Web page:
Back in early December 2013, I was horrified to find significant bark damage on two out of six of my new fruit trees. I had only just planted the trees in February 2013 and I wondered if the trees would survive.
The damage was likely caused by rabbits or other animals that chew off the bark to access the sugars that flow in the sap layer. If the bark is eaten all the way around the trunk, the tree will not be able to feed itself and will die. This is called girdling. Luckily, the bark damage is primarily on one side, so there's a chance the tree will live if I can keep the critters away.
There are a number of products to protect the bark of young trees. I decided on a temporary, breathable, synthetic fiber wrap. This tree wrap was on sale in the off season at Lowe's for 50 cents a roll and was just what I was looking for.
Each of my 6 fruits tree where wrapped with the breathable fabric. I secured the fabric with blue painters tape, so I could easily unwrap the fabric on check on the trees. I was a little nervous about the fabric becoming wet and causing rot, but those fears where unfounded due to either the quick drying nature of the product or the extremely dry winter.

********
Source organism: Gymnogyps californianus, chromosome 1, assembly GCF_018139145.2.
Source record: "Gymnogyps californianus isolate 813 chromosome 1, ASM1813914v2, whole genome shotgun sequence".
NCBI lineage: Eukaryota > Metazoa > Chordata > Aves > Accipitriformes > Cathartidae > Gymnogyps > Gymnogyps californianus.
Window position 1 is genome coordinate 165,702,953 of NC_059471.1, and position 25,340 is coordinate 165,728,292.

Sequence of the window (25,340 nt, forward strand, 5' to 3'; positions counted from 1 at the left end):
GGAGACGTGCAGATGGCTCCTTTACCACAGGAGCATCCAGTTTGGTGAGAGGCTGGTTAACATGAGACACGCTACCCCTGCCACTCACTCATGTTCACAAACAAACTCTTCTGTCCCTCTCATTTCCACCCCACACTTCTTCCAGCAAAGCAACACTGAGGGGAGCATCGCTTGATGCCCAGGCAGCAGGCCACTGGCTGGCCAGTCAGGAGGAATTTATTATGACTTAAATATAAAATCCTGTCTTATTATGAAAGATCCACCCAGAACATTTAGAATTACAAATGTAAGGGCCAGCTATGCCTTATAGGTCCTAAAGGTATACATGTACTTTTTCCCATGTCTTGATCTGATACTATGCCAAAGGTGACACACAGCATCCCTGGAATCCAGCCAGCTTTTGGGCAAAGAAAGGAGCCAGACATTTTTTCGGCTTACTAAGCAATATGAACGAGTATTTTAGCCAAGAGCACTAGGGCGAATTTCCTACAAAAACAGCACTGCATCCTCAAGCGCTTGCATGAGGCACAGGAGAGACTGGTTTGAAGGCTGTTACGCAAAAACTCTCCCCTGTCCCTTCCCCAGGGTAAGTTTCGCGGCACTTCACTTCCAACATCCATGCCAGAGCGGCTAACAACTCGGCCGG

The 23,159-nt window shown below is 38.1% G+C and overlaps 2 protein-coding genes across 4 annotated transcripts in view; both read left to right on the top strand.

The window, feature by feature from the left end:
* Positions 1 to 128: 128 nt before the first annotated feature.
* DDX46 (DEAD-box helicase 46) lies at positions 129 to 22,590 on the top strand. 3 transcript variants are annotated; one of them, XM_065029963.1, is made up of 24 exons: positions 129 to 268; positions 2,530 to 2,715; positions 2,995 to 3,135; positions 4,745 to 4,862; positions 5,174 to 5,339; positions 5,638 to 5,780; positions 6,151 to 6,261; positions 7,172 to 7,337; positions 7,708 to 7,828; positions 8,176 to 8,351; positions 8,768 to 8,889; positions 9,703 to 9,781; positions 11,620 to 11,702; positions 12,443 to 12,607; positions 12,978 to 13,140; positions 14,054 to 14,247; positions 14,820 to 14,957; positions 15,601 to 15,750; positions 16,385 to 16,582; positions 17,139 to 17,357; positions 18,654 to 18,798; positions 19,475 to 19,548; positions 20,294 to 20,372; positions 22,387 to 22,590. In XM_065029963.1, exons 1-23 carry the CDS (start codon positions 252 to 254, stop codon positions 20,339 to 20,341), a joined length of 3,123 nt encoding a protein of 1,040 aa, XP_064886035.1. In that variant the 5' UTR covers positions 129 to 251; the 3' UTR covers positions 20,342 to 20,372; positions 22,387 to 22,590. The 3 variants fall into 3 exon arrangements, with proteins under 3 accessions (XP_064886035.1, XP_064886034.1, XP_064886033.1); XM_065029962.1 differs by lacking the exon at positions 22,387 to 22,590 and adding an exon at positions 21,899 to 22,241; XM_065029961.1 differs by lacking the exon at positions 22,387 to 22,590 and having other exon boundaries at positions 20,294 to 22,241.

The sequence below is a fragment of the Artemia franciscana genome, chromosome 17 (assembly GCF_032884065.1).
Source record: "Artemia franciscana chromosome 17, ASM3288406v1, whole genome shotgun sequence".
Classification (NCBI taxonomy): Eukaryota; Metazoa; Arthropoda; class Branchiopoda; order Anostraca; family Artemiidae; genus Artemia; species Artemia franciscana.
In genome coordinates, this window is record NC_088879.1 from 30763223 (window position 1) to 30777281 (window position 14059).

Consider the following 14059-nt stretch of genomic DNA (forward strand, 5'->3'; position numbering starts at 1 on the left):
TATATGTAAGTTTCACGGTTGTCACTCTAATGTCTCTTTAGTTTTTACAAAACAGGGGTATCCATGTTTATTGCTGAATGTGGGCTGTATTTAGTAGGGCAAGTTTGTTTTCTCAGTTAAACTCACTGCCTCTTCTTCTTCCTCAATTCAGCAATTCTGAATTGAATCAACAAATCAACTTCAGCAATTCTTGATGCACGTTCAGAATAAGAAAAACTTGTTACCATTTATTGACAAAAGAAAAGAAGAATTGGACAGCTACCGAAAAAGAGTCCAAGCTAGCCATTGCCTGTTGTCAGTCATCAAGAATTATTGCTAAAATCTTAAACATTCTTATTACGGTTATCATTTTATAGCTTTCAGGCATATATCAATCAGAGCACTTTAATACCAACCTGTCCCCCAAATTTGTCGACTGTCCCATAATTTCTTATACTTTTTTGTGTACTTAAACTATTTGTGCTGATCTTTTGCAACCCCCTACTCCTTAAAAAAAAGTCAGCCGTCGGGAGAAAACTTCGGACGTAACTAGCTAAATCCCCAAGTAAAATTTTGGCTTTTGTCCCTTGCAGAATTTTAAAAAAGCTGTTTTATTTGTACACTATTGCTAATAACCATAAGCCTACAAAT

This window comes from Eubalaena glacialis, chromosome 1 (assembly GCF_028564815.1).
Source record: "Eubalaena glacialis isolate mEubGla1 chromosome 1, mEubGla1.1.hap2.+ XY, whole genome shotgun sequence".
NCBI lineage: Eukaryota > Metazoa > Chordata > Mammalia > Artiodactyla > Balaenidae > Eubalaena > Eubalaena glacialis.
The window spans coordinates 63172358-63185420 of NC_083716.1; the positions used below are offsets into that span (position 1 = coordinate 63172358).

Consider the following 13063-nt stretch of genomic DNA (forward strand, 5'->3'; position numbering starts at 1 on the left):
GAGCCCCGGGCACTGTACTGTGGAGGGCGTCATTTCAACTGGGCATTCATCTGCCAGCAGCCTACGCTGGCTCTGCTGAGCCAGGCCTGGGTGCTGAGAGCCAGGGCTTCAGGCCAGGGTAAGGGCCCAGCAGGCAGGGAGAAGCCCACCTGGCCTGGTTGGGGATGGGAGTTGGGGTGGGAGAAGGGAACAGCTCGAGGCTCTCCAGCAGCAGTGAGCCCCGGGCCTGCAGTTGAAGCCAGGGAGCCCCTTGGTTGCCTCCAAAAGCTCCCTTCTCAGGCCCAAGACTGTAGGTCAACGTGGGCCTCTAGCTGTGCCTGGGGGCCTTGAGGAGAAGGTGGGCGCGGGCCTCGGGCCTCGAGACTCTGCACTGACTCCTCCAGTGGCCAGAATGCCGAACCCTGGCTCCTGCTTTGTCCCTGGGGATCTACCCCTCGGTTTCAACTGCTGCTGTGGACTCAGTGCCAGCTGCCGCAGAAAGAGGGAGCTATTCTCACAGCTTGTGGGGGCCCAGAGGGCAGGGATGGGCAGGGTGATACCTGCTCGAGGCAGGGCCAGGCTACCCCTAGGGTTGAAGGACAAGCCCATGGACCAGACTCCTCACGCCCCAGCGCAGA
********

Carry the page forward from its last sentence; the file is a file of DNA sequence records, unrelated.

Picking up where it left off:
I recently unwrapped the most heavily damaged tree to check the progress of the healing. Everything seems to be going as well as could be expected considering almost half the trunk is eaten away.
The trees are all in bloom now, so I'll take that as a sign that all is well. I'm growing Anna and Ein Shemer varieties of apples. Interestingly, these two trees did not lose their leaves even in this cold year and they started flowering at the end of January.
The two peach varieties I selected are June Gold (pictured below) and La Feliciana.
The two plum varieties I selected are Santa Rosa (pictured below) and Methley.
You can bet I'll be watching these trees closely with this latest deep freeze last night. It was 22 degrees in my garden and the trees were all in full bloom. I'll be waiting anxiously to see what happens with fruiting.